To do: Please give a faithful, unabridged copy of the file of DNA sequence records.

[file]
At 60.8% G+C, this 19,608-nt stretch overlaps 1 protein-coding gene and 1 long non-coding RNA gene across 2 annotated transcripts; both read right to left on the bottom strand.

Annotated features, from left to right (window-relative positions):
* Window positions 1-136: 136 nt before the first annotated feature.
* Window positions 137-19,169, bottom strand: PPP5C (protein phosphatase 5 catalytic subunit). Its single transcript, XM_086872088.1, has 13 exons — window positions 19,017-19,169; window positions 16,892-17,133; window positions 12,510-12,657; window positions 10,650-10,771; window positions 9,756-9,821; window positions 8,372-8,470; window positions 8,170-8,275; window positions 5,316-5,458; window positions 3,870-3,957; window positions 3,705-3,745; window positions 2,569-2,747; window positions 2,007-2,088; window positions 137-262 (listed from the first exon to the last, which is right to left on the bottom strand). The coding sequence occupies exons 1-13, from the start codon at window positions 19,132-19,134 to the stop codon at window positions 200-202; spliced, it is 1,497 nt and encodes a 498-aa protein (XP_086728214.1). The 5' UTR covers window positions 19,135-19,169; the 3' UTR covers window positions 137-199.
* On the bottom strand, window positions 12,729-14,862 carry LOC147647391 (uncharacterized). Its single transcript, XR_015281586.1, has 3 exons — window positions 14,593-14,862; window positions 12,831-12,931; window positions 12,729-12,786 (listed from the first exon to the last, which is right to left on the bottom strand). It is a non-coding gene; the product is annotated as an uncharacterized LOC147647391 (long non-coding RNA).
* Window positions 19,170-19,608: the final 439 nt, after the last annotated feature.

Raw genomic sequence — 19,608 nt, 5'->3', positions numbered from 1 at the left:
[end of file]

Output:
At 60.8% G+C, this 19,608-nt stretch overlaps 1 protein-coding gene and 1 long non-coding RNA gene across 2 annotated transcripts; both read right to left on the bottom strand.

Annotated features, from left to right (window-relative positions):
* Window positions 1-136: 136 nt before the first annotated feature.
* Window positions 137-19,169, bottom strand: PPP5C (protein phosphatase 5 catalytic subunit). Its single transcript, XM_086872088.1, has 13 exons — window positions 19,017-19,169; window positions 16,892-17,133; window positions 12,510-12,657; window positions 10,650-10,771; window positions 9,756-9,821; window positions 8,372-8,470; window positions 8,170-8,275; window positions 5,316-5,458; window positions 3,870-3,957; window positions 3,705-3,745; window positions 2,569-2,747; window positions 2,007-2,088; window positions 137-262 (listed from the first exon to the last, which is right to left on the bottom strand). The coding sequence occupies exons 1-13, from the start codon at window positions 19,132-19,134 to the stop codon at window positions 200-202; spliced, it is 1,497 nt and encodes a 498-aa protein (XP_086728214.1). The 5' UTR covers window positions 19,135-19,169; the 3' UTR covers window positions 137-199.
* On the bottom strand, window positions 12,729-14,862 carry LOC147647391 (uncharacterized). Its single transcript, XR_015281586.1, has 3 exons — window positions 14,593-14,862; window positions 12,831-12,931; window positions 12,729-12,786 (listed from the first exon to the last, which is right to left on the bottom strand). It is a non-coding gene; the product is annotated as an uncharacterized LOC147647391 (long non-coding RNA).
* Window positions 19,170-19,608: the final 439 nt, after the last annotated feature.

Raw genomic sequence — 19,608 nt, 5'->3', positions numbered from 1 at the left: